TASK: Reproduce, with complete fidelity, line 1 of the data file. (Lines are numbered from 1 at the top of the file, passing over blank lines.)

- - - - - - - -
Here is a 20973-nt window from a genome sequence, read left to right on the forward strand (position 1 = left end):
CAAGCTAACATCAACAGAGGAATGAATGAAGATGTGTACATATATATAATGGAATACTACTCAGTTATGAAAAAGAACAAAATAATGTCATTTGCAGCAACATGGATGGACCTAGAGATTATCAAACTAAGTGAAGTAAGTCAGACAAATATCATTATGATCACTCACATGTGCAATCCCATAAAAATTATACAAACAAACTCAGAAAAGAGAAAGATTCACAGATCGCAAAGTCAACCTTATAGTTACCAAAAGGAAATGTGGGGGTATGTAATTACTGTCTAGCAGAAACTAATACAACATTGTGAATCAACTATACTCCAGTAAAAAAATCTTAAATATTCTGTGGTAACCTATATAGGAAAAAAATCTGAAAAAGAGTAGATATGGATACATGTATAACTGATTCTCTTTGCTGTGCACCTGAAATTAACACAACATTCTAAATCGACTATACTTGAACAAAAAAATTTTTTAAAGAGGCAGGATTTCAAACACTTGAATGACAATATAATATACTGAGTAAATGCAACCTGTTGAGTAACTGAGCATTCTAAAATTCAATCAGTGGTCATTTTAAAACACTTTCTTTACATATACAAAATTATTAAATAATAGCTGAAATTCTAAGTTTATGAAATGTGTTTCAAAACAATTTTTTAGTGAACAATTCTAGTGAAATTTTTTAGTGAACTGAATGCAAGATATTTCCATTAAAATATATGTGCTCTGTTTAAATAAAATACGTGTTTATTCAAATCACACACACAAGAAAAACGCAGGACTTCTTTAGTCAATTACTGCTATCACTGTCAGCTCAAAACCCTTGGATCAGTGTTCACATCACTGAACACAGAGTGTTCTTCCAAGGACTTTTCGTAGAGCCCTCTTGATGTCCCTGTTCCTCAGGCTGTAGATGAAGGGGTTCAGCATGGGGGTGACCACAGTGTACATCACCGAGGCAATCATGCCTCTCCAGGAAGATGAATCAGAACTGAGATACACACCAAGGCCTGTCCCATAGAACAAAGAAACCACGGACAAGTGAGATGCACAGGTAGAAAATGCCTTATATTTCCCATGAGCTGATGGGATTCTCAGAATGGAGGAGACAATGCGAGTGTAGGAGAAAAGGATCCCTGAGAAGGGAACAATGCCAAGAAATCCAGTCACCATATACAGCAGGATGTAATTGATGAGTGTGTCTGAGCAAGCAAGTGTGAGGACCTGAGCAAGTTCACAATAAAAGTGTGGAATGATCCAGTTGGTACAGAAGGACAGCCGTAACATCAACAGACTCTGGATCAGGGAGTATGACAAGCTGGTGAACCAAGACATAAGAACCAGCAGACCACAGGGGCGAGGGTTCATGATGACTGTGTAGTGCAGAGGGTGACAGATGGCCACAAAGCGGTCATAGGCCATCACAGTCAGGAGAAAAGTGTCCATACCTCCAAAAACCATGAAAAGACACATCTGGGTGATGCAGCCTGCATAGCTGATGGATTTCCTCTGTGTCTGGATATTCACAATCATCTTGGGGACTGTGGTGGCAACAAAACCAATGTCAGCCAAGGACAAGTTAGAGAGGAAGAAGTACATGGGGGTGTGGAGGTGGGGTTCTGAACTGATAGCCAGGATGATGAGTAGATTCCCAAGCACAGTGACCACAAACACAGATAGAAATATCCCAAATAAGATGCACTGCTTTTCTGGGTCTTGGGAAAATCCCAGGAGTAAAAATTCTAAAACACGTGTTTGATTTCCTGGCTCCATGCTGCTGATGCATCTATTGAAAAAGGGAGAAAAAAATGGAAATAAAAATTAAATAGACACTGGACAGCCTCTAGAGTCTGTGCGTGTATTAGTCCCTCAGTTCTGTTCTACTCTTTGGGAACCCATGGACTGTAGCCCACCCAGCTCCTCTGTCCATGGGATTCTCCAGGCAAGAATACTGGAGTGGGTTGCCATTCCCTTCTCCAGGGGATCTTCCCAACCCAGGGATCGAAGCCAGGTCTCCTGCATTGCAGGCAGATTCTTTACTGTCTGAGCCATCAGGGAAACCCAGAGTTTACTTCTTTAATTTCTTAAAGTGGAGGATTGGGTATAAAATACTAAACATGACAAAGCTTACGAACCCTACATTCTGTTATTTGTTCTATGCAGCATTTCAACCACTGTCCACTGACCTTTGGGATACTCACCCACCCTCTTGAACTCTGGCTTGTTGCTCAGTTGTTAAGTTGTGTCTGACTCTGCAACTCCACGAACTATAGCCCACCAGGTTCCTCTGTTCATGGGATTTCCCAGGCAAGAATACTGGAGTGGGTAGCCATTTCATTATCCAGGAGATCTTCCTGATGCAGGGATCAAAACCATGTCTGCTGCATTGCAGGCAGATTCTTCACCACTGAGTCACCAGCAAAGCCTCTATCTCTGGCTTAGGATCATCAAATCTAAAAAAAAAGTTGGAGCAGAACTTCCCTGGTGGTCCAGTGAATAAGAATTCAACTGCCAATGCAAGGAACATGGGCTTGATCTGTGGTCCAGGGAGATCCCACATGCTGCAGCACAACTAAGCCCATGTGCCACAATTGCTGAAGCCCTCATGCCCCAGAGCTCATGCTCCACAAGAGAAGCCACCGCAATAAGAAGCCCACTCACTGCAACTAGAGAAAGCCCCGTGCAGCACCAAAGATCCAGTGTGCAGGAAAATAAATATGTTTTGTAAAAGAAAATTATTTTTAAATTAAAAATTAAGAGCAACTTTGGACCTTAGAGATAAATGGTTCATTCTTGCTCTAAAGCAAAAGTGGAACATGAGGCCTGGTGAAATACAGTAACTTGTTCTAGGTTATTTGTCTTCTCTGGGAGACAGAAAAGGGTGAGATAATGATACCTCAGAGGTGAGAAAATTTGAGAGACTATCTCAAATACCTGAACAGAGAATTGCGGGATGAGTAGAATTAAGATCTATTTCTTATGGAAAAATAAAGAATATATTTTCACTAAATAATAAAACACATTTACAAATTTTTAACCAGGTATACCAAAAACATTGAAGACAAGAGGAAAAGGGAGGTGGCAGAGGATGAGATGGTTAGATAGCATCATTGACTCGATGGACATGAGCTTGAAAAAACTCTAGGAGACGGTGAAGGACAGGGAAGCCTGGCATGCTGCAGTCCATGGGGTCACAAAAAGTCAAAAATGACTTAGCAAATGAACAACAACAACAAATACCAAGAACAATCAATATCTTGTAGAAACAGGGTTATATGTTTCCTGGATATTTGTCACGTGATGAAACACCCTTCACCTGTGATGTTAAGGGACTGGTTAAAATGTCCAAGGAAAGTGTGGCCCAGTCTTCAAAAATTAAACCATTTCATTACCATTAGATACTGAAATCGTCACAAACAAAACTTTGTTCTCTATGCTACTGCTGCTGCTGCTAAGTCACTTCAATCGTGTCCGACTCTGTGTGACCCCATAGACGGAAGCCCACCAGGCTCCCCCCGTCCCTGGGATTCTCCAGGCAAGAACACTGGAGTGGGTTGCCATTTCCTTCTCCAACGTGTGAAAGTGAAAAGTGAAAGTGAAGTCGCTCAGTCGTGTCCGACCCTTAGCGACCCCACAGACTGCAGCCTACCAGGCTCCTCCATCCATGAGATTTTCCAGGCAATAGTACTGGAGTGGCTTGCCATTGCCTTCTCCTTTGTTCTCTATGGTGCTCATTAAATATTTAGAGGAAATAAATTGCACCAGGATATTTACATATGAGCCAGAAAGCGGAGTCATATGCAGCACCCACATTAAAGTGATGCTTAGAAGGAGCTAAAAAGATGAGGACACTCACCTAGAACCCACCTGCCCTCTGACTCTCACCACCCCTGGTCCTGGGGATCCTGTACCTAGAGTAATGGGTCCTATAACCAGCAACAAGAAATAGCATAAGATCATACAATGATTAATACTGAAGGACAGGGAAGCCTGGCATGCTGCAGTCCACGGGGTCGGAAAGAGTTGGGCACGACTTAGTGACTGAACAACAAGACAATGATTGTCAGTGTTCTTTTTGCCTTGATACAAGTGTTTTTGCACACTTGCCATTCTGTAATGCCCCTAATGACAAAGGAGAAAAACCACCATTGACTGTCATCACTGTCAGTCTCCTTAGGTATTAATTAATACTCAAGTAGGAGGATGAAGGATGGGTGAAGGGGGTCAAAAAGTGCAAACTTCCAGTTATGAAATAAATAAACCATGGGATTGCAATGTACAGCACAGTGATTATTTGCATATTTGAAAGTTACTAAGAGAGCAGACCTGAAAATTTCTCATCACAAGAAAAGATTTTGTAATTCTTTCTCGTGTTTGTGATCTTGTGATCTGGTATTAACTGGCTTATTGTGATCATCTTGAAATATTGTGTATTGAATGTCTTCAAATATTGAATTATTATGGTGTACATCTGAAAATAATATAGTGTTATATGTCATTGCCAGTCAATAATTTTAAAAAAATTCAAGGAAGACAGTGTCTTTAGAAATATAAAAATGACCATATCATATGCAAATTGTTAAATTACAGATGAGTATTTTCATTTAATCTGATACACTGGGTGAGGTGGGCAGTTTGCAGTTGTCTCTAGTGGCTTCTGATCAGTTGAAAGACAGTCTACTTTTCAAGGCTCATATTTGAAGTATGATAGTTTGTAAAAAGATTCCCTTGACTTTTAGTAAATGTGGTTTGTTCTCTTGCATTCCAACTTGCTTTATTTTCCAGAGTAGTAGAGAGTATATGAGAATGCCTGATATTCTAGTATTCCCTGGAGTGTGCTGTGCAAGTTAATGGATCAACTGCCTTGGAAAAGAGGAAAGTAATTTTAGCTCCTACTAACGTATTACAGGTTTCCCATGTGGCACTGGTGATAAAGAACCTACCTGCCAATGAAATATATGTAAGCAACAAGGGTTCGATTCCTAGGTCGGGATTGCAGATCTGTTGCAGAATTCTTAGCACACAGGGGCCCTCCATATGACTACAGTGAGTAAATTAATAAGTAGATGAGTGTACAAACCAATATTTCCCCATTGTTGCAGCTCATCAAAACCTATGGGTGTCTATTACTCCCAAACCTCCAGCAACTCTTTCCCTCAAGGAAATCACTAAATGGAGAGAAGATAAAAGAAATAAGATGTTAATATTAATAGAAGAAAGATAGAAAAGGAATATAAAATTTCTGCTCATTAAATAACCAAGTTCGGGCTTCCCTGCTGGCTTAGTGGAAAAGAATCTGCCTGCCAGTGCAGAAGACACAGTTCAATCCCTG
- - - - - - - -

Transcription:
Here is a 20973-nt window from a genome sequence, read left to right on the forward strand (position 1 = left end):